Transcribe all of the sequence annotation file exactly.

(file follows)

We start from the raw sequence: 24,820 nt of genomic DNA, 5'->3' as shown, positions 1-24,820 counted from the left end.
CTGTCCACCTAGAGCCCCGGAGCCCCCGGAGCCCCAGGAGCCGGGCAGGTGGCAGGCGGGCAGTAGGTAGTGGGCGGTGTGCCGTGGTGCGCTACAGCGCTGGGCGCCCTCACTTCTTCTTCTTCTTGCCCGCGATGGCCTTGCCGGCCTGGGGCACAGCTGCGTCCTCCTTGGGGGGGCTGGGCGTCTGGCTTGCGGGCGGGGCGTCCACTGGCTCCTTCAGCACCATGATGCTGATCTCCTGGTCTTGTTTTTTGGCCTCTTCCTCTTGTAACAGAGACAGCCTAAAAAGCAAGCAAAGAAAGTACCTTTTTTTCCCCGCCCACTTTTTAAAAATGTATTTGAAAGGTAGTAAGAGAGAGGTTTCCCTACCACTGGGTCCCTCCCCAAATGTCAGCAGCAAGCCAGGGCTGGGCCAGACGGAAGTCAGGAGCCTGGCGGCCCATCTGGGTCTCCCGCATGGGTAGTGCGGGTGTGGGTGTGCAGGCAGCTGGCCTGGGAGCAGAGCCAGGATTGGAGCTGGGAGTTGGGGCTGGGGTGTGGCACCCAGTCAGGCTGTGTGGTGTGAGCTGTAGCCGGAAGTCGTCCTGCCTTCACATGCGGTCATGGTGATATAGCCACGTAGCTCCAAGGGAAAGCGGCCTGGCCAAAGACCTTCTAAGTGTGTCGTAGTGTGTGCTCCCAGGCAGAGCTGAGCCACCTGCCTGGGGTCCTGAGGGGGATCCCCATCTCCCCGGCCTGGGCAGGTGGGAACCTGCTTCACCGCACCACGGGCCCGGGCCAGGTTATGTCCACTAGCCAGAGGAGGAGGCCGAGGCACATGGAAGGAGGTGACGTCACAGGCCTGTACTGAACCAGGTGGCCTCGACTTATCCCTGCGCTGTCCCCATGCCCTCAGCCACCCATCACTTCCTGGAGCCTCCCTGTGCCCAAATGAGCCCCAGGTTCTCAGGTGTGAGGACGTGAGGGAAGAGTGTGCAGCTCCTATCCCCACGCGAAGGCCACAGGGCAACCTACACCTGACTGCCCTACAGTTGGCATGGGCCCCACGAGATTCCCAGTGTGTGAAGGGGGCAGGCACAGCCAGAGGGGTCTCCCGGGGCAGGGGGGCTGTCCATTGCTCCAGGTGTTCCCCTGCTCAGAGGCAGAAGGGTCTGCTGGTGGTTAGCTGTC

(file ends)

We start from the raw sequence: 24,820 nt of genomic DNA, 5'->3' as shown, positions 1-24,820 counted from the left end.
CTGTCCACCTAGAGCCCCGGAGCCCCCGGAGCCCCAGGAGCCGGGCAGGTGGCAGGCGGGCAGTAGGTAGTGGGCGGTGTGCCGTGGTGCGCTACAGCGCTGGGCGCCCTCACTTCTTCTTCTTCTTGCCCGCGATGGCCTTGCCGGCCTGGGGCACAGCTGCGTCCTCCTTGGGGGGGCTGGGCGTCTGGCTTGCGGGCGGGGCGTCCACTGGCTCCTTCAGCACCATGATGCTGATCTCCTGGTCTTGTTTTTTGGCCTCTTCCTCTTGTAACAGAGACAGCCTAAAAAGCAAGCAAAGAAAGTACCTTTTTTTCCCCGCCCACTTTTTAAAAATGTATTTGAAAGGTAGTAAGAGAGAGGTTTCCCTACCACTGGGTCCCTCCCCAAATGTCAGCAGCAAGCCAGGGCTGGGCCAGACGGAAGTCAGGAGCCTGGCGGCCCATCTGGGTCTCCCGCATGGGTAGTGCGGGTGTGGGTGTGCAGGCAGCTGGCCTGGGAGCAGAGCCAGGATTGGAGCTGGGAGTTGGGGCTGGGGTGTGGCACCCAGTCAGGCTGTGTGGTGTGAGCTGTAGCCGGAAGTCGTCCTGCCTTCACATGCGGTCATGGTGATATAGCCACGTAGCTCCAAGGGAAAGCGGCCTGGCCAAAGACCTTCTAAGTGTGTCGTAGTGTGTGCTCCCAGGCAGAGCTGAGCCACCTGCCTGGGGTCCTGAGGGGGATCCCCATCTCCCCGGCCTGGGCAGGTGGGAACCTGCTTCACCGCACCACGGGCCCGGGCCAGGTTATGTCCACTAGCCAGAGGAGGAGGCCGAGGCACATGGAAGGAGGTGACGTCACAGGCCTGTACTGAACCAGGTGGCCTCGACTTATCCCTGCGCTGTCCCCATGCCCTCAGCCACCCATCACTTCCTGGAGCCTCCCTGTGCCCAAATGAGCCCCAGGTTCTCAGGTGTGAGGACGTGAGGGAAGAGTGTGCAGCTCCTATCCCCACGCGAAGGCCACAGGGCAACCTACACCTGACTGCCCTACAGTTGGCATGGGCCCCACGAGATTCCCAGTGTGTGAAGGGGGCAGGCACAGCCAGAGGGGTCTCCCGGGGCAGGGGGGCTGTCCATTGCTCCAGGTGTTCCCCTGCTCAGAGGCAGAAGGGTCTGCTGGTGGTTAGCTGTC